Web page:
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Unit information: Black Humanities: Research Skills in 2019/20

Please note: Due to alternative arrangements for teaching and assessment in place from 18 March 2020 to mitigate against the restrictions in place due to COVID-19, information shown for 2019/20 may not always be accurate.

Please note: you are viewing unit and programme information for a past academic year. Please see the current academic year for up to date information.

Unit name Black Humanities: Research Skills
Unit code MODLM0037
Credit points 20
Level of study M/7
Teaching block(s) Teaching Block 2 (weeks 13 - 24)
Unit director Dr. Stone
Open unit status Not open
Pre-requisites

None

Co-requisites

None

School/department School of Modern Languages
Faculty Faculty of Arts

Description

This unit aims to introduce students to the skills and techniques needed to carry out interdisciplinary research and apply their findings in their dissertation. Students will learn how to identify a suitable topic for academic research in Black Humanities, formulate a clear research questions and develop research aims and objectives; where to locate relevant materials and secondary readings, how to organise their research materials, and how to structure and write an academic dissertation. It will introduce students to different research methods and issues. It will equip students with the necessary skills to embark on doctoral research, if they so desire.

Unit Aims

The aims of this unit are to:

  1. Explore a wide variety of research skills through the lens of black Humanities Studies;
  2. Familiarise students with the interdisciplinary methods and approaches of Black Humanities Studies, history, history of arts, Anthropology, philosophy, music, literature, film, visual art;
  3. Critically assess and evaluate data and evidence in the context of research methodologies in Black Humanities;
  4. Interpret, analyse, evaluate data relevant to the chosen topic;
  5. Research and examine, theories, concepts, and apply them to the dissertation;
  6. Plan, design, and carry out research that demonstrate independent intellectual work, which provides evidence of critical engagement with, and interpretation of, appropriate data;
  7. Present research and judgements in written forms and styles appropriate to the discipline and to M Level;

Intended learning outcomes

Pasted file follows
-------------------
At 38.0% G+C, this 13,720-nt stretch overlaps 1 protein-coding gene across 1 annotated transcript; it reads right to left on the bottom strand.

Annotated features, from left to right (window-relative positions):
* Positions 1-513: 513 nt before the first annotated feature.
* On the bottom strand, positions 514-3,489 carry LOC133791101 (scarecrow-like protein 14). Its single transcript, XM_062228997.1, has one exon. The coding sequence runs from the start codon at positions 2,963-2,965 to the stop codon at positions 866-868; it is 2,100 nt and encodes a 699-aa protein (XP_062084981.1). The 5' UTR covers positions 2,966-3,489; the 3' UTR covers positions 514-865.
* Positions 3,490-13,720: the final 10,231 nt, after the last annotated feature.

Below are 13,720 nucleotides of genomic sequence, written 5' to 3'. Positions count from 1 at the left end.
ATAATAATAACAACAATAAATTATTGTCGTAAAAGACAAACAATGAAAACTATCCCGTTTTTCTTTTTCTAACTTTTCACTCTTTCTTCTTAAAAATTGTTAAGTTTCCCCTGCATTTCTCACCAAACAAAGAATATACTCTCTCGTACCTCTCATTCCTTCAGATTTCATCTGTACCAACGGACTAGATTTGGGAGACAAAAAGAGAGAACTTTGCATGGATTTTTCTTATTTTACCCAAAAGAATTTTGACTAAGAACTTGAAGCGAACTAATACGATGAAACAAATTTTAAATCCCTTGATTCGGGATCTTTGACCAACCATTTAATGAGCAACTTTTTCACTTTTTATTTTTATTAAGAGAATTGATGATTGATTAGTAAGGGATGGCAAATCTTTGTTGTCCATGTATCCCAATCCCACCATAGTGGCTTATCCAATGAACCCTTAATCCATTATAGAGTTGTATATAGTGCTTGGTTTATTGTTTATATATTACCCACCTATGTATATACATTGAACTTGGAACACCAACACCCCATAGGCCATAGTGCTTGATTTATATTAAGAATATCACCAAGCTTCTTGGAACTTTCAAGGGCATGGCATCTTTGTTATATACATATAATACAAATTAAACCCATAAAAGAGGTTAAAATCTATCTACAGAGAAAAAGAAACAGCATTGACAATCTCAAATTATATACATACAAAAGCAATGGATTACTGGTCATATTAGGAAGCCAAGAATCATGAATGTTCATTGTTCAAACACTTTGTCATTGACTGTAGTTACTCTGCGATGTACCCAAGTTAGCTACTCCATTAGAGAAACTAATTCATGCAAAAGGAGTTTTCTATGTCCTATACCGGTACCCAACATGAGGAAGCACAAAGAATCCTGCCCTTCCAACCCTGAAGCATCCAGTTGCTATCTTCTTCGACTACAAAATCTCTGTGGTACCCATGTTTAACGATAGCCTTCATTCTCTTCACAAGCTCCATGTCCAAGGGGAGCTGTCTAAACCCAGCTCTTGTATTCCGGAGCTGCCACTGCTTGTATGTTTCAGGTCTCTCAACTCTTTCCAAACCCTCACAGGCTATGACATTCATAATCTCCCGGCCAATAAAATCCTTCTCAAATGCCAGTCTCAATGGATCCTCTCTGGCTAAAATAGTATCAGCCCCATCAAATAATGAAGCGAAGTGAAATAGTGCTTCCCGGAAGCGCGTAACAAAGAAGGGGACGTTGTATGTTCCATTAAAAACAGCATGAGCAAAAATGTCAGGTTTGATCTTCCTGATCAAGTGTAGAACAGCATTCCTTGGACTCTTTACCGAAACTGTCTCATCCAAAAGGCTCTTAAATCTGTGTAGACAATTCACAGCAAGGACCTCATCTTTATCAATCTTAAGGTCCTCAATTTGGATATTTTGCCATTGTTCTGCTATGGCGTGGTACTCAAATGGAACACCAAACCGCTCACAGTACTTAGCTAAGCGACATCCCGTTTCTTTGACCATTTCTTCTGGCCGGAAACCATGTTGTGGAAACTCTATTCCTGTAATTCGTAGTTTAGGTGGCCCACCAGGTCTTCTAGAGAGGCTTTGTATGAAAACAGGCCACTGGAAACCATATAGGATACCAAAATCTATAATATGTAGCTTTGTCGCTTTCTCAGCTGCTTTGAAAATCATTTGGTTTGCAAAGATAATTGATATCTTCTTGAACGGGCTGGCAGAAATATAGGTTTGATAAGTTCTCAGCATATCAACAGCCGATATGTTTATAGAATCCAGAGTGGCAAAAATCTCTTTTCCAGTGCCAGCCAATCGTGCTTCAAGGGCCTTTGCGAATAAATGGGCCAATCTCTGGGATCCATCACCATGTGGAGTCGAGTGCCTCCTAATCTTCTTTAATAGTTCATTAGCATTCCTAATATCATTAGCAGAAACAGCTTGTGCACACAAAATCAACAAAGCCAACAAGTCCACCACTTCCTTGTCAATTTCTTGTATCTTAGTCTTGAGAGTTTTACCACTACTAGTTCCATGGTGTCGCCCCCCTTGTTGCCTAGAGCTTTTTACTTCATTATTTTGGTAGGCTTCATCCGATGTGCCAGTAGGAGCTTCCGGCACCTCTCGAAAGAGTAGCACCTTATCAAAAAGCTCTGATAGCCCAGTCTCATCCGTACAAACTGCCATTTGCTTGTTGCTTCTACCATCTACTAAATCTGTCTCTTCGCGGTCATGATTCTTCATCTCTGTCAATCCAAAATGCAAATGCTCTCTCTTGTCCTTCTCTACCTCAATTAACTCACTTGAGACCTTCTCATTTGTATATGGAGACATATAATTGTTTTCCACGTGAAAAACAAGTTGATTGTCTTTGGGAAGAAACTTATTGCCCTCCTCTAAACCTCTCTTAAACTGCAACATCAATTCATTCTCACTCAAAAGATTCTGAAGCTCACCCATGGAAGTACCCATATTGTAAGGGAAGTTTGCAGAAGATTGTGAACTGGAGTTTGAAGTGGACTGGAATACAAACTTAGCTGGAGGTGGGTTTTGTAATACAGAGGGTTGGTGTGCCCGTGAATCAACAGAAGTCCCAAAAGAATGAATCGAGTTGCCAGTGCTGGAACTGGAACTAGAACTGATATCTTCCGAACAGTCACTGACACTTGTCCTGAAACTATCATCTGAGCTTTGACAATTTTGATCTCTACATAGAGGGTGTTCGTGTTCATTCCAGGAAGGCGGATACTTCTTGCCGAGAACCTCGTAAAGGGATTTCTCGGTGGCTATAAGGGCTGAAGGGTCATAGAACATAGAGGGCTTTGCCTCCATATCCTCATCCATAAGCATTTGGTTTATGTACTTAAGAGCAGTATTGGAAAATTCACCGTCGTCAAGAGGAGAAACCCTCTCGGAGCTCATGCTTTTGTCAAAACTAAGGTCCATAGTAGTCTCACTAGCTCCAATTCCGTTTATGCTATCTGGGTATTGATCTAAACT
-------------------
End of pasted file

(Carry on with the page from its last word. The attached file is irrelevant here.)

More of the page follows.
On successful completion of this unit, students will be able to demonstrate:

  1. To show an understanding of methodological approaches to research, and an ability to reflect on these;
  2. Identify a suitable topic for academic research in Black Humanities, formulate a clear research questions and develop research aims and objectives;
  3. Demonstrate awareness of the evolving nature of historical, anthropological, philosophical, literary, musical, critical black thought, global black cultures analysis and interpretation;
  4. Demonstrate awareness of research ethical issues relevant to the investigation of a topic

Teaching details

Following the design of LRU based MA core units, this team taught unit will combine lecturing with seminar-style guided discussion with an emphasis on an interdisciplinary engagement with different methods key Black Humanity studies. The unit may include some fieldwork and students may be required to do some informal group work (for example, short, informal presentations in class time). Students attendance at research seminars hosted by the Centre for Black Humanities will be expected and they will also be encouraged to engage with the field by visiting relevant exhibitions and events.

Assessment Details

Dissertation proposal (pass/fail) - 50%

Oral presentation (pass/fail) - 50%

Reading and References

J. Swales and C. Feak, Academic Writing for Graduate Students (Michigan University

Press, 2004)

Wayne C. Booth, Gregory G. Colomb, Joseph M. Williams, The Craft of

Research (University of Chicago Press, 2008)

H. Ramsey Fowler, Jane E. Aaron, The Little, Brown Handbook (Pearson Education

Limited, 2014)

Alan Bond, Your Masters Thesis: How to plan, draft, write and revise (Studymates, 2006)

Diana Ridley, The Literature Review: A step-by-step guide for students (Sage, 2008)

Brian Roberts, Getting the most out of the research experience (Sage, 2007)

Fiona Devine and Sue Heath, Sociological Research Methods in Context, (Basingstoke: Palgrave, 1999).

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